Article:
Two recent decisions from the Human Rights Tribunal of Ontario (“HRTO”) provide helpful guidance on the scope of employer and service provider obligations under the Human Rights Code (“Code”), including the proper scope of the duty to accommodate and the question of who may bring a Code application. In this FTR Now, we review these…

FTR Now

Two recent City of Toronto arbitrations have addressed the issue of discipline for off-duty social media comments. On November 12, 2014, Arbitrator Elaine Newman found that the social media comments of an off-duty Toronto firefighter, which disparaged women, the disabled and visible minorities (among others), constituted serious misconduct and damaged the reputation of the Toronto…

Case In Point

In our blog post of February 18, 2014, “British Columbia Supreme Court Awards $2 Million in Damages for Freedom of Association Violation,” we reported that the B.C. Supreme Court declared Bill 22, legislation relating to teachers’ collective bargaining rights, unconstitutional. The Court concluded that this legislation was “essentially identical” to earlier legislation (Bill 28) that…

News

In British Columbia Teachers’ Federation v. British Columbia, the B.C. Supreme Court awarded $2 million in damages against the B.C. Government for its violation of the freedom of association guarantee found in section 2(d) of the Canadian Charter of Rights and Freedoms (“Charter“). The British Columbia Teachers’ Federation (“BCTF”) successfully argued that legislation enacted by…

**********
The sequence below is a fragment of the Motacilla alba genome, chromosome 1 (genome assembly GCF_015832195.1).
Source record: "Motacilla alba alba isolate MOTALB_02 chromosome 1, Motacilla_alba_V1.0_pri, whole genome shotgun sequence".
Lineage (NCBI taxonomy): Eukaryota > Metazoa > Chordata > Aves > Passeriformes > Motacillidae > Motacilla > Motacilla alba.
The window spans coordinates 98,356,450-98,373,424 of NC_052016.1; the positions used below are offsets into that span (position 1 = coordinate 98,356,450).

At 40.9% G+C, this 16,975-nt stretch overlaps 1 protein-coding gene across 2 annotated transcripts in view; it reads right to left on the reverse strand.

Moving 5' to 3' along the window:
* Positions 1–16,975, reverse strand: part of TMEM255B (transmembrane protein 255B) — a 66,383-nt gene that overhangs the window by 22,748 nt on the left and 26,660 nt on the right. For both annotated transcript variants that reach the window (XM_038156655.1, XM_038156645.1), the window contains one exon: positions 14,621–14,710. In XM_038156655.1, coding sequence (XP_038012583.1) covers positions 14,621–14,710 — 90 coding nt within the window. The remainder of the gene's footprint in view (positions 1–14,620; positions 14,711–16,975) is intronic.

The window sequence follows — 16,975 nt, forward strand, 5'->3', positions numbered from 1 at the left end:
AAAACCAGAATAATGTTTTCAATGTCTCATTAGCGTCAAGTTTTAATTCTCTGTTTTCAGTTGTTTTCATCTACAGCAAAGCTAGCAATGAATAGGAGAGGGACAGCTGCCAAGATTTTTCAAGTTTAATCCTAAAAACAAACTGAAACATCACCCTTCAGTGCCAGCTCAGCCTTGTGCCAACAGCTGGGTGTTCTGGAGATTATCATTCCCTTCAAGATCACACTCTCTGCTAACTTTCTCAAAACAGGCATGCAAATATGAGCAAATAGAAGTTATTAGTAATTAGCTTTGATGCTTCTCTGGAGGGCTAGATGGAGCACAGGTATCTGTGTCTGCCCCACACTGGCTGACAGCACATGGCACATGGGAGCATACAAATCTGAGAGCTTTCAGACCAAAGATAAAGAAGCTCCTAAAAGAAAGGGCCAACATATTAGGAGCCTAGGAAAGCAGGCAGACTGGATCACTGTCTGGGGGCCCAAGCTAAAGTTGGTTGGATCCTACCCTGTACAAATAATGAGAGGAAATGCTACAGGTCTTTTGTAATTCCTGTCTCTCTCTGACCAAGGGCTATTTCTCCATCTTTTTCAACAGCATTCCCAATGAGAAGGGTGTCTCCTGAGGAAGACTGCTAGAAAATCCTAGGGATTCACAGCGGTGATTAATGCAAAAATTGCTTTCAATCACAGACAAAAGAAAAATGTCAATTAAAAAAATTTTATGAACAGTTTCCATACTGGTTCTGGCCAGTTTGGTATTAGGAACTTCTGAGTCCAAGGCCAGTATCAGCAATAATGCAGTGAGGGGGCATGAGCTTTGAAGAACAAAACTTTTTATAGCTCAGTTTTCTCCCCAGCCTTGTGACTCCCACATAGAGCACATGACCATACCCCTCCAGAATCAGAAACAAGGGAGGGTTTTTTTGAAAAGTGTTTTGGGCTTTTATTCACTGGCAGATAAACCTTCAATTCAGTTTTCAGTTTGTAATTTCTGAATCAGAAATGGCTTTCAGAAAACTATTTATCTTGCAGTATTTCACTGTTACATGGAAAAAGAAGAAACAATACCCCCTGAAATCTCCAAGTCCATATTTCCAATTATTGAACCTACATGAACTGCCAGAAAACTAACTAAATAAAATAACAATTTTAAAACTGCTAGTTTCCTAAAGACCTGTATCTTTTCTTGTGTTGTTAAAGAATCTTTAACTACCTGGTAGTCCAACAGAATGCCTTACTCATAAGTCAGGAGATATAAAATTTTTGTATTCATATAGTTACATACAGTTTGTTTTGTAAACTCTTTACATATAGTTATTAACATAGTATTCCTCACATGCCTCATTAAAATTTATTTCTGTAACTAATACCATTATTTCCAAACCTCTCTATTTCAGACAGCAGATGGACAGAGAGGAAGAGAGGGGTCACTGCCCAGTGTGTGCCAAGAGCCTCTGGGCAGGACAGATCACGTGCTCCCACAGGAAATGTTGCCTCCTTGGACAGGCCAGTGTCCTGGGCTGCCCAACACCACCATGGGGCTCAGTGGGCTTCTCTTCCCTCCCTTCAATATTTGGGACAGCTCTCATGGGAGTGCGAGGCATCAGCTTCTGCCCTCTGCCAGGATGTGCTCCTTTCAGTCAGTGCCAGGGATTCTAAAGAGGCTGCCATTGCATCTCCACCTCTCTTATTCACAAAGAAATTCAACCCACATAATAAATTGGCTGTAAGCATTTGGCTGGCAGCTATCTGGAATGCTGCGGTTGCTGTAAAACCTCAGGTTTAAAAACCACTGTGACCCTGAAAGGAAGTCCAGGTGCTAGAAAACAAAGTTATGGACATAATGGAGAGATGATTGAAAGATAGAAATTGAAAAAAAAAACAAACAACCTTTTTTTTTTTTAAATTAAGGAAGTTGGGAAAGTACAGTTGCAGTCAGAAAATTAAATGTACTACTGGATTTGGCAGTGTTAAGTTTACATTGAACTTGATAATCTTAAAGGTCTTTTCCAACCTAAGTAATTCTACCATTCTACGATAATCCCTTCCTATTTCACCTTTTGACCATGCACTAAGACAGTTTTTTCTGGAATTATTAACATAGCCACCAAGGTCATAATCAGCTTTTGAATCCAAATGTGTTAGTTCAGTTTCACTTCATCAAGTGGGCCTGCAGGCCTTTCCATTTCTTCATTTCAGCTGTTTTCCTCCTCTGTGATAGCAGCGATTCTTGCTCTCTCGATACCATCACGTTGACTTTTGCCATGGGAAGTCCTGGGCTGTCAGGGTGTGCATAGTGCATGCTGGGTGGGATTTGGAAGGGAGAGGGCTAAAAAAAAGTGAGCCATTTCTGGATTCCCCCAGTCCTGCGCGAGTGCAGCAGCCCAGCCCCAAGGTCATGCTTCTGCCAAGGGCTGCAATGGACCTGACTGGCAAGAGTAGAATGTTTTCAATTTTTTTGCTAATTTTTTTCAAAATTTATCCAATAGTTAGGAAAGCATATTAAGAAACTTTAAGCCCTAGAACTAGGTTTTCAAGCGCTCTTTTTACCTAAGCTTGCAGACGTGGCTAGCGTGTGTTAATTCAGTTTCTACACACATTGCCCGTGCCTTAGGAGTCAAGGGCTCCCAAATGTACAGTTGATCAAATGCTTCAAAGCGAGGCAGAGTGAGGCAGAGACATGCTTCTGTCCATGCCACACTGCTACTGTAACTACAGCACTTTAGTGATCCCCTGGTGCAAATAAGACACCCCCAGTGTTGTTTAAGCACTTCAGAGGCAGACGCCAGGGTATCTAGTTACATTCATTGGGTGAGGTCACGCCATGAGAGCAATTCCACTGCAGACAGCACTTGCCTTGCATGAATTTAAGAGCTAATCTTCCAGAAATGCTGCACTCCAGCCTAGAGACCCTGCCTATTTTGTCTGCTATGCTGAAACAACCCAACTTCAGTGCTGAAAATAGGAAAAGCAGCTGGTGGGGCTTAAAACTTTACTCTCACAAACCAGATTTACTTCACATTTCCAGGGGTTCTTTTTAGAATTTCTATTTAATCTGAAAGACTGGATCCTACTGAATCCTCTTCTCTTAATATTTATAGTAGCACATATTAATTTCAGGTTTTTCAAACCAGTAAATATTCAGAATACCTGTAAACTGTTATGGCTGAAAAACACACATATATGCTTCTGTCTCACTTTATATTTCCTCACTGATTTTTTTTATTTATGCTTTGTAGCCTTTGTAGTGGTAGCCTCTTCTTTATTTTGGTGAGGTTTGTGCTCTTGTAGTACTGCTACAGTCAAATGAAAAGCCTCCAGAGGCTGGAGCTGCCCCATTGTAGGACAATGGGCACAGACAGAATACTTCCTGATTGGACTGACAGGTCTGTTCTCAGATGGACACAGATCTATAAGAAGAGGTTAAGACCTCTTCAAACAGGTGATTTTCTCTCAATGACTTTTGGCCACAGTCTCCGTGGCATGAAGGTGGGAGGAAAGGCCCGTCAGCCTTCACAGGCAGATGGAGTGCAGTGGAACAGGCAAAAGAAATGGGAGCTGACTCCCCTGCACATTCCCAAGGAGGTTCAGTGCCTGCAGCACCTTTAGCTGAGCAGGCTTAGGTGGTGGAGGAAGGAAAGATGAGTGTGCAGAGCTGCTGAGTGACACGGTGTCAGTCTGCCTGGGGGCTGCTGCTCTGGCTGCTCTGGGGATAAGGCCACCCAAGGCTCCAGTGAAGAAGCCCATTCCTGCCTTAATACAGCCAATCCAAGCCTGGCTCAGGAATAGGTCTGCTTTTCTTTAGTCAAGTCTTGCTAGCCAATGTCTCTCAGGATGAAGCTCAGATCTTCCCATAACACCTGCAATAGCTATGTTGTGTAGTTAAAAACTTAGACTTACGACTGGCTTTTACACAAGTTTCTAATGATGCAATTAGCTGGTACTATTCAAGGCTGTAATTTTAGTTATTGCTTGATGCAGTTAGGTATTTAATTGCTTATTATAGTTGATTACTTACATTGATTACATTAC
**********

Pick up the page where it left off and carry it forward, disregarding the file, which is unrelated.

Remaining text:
Case In Point

Last month, the British Columbia Supreme Court (“BCSC” or “Court”) released the latest in a series of cases dealing with collective bargaining and the right to freedom of association as guaranteed by section 2(d) of the Canadian Charter of Rights and Freedoms (“Charter“). This 683-paragraph decision follows a previous decision of the BCSC dated April…

News

Canadian human rights tribunals have, of late, been rendering decisions which examine the reach of “family status” as a prohibited ground of discrimination. Recently, the Canadian Human Rights Tribunal (the “Tribunal”) examined a case that involved eldercare responsibilities the applicant had for his mother-in-law. It found that the eligibility rules of the employer’s Relocation Directive…

Case In Point

In a recent decision of the Canadian Human Rights Tribunal (the “Tribunal”), Hicks v. Human Resources and Skills Development Canada, the Tribunal found that “family status” protection under the Canadian Human Rights Act (the “Act”) can extend to eldercare responsibilities for “in-laws.” The Complainant was employed by Human Resources and Skills Development Canada (“HRSDC”) when…

Reaching Out

Dear Friends, As we welcome back Spring, which finally seems to be taking hold, it presents an opportunity to do some spring cleaning and dust off common HR issues that bear review before we get too far into 2013. In the Spring edition of Reaching Out, Carolyn Cornford Greaves, an associate in our Toronto office…

Raising the Bar

“Learn from yesterday, live for today, hope for tomorrow.”                                                                        Albert Einstein Dear Friends, We’re very pleased to bring you the first 2013 edition of Raising the Bar, as our publication hits its second year. In this issue, we shine a light on the law of fiduciary duties. We discuss…

Raising the Bar

Dear Friends, Spring has arrived, and with the changing of the season, what better time for us to deliver our second issue of Raising the Bar! We hope that this issue will invigorate your mind and spark your interest with fresh and noteworthy developments from the courts. This issue will “shine a light” on expert…